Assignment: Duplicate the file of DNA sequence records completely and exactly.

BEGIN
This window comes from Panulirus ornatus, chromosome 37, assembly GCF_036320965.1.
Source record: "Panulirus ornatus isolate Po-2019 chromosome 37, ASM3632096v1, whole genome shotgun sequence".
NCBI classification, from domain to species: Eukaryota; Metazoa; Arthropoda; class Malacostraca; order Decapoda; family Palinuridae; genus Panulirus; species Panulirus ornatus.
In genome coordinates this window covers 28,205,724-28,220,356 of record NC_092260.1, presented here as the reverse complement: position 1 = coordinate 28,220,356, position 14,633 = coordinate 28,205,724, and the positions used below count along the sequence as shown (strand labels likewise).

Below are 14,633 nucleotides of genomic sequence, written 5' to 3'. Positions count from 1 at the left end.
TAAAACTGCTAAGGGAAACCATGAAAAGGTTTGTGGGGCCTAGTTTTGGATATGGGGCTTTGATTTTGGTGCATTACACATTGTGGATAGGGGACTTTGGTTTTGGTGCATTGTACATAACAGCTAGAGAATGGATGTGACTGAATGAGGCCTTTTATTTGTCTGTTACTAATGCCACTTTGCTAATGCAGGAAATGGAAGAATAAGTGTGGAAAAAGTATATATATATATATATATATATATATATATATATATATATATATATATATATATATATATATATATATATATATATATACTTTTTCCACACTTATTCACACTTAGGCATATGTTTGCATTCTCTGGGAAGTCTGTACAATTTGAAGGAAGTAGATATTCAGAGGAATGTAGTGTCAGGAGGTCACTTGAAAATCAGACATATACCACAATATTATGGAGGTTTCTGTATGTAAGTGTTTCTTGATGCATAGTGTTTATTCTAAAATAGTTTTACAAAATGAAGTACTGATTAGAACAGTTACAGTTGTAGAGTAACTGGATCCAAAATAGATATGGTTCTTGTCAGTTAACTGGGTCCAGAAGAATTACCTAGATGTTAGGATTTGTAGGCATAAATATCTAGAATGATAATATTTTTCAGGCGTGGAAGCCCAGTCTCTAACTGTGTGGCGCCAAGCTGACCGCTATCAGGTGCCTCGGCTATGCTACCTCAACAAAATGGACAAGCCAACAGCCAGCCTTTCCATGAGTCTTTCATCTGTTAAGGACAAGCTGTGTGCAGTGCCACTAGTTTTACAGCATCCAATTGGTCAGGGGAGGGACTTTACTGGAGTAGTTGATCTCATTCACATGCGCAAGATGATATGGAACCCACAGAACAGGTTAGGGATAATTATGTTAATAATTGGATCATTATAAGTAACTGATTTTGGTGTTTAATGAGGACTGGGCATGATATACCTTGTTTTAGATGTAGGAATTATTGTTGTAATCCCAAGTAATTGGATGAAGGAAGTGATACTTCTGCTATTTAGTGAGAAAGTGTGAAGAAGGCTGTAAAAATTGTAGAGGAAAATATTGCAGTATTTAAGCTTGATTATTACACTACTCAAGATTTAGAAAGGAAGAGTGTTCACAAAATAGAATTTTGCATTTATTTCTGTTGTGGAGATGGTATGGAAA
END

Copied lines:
This window comes from Panulirus ornatus, chromosome 37, assembly GCF_036320965.1.
Source record: "Panulirus ornatus isolate Po-2019 chromosome 37, ASM3632096v1, whole genome shotgun sequence".
NCBI classification, from domain to species: Eukaryota; Metazoa; Arthropoda; class Malacostraca; order Decapoda; family Palinuridae; genus Panulirus; species Panulirus ornatus.
In genome coordinates this window covers 28,205,724-28,220,356 of record NC_092260.1, presented here as the reverse complement: position 1 = coordinate 28,220,356, position 14,633 = coordinate 28,205,724, and the positions used below count along the sequence as shown (strand labels likewise).

Below are 14,633 nucleotides of genomic sequence, written 5' to 3'. Positions count from 1 at the left end.
TAAAACTGCTAAGGGAAACCATGAAAAGGTTTGTGGGGCCTAGTTTTGGATATGGGGCTTTGATTTTGGTGCATTACACATTGTGGATAGGGGACTTTGGTTTTGGTGCATTGTACATAACAGCTAGAGAATGGATGTGACTGAATGAGGCCTTTTATTTGTCTGTTACTAATGCCACTTTGCTAATGCAGGAAATGGAAGAATAAGTGTGGAAAAAGTATATATATATATATATATATATATATATATATATATATATATATATATATATATATATATATATATATATATATATATACTTTTTCCACACTTATTCACACTTAGGCATATGTTTGCATTCTCTGGGAAGTCTGTACAATTTGAAGGAAGTAGATATTCAGAGGAATGTAGTGTCAGGAGGTCACTTGAAAATCAGACATATACCACAATATTATGGAGGTTTCTGTATGTAAGTGTTTCTTGATGCATAGTGTTTATTCTAAAATAGTTTTACAAAATGAAGTACTGATTAGAACAGTTACAGTTGTAGAGTAACTGGATCCAAAATAGATATGGTTCTTGTCAGTTAACTGGGTCCAGAAGAATTACCTAGATGTTAGGATTTGTAGGCATAAATATCTAGAATGATAATATTTTTCAGGCGTGGAAGCCCAGTCTCTAACTGTGTGGCGCCAAGCTGACCGCTATCAGGTGCCTCGGCTATGCTACCTCAACAAAATGGACAAGCCAACAGCCAGCCTTTCCATGAGTCTTTCATCTGTTAAGGACAAGCTGTGTGCAGTGCCACTAGTTTTACAGCATCCAATTGGTCAGGGGAGGGACTTTACTGGAGTAGTTGATCTCATTCACATGCGCAAGATGATATGGAACCCACAGAACAGGTTAGGGATAATTATGTTAATAATTGGATCATTATAAGTAACTGATTTTGGTGTTTAATGAGGACTGGGCATGATATACCTTGTTTTAGATGTAGGAATTATTGTTGTAATCCCAAGTAATTGGATGAAGGAAGTGATACTTCTGCTATTTAGTGAGAAAGTGTGAAGAAGGCTGTAAAAATTGTAGAGGAAAATATTGCAGTATTTAAGCTTGATTATTACACTACTCAAGATTTAGAAAGGAAGAGTGTTCACAAAATAGAATTTTGCATTTATTTCTGTTGTGGAGATGGTATGGAAA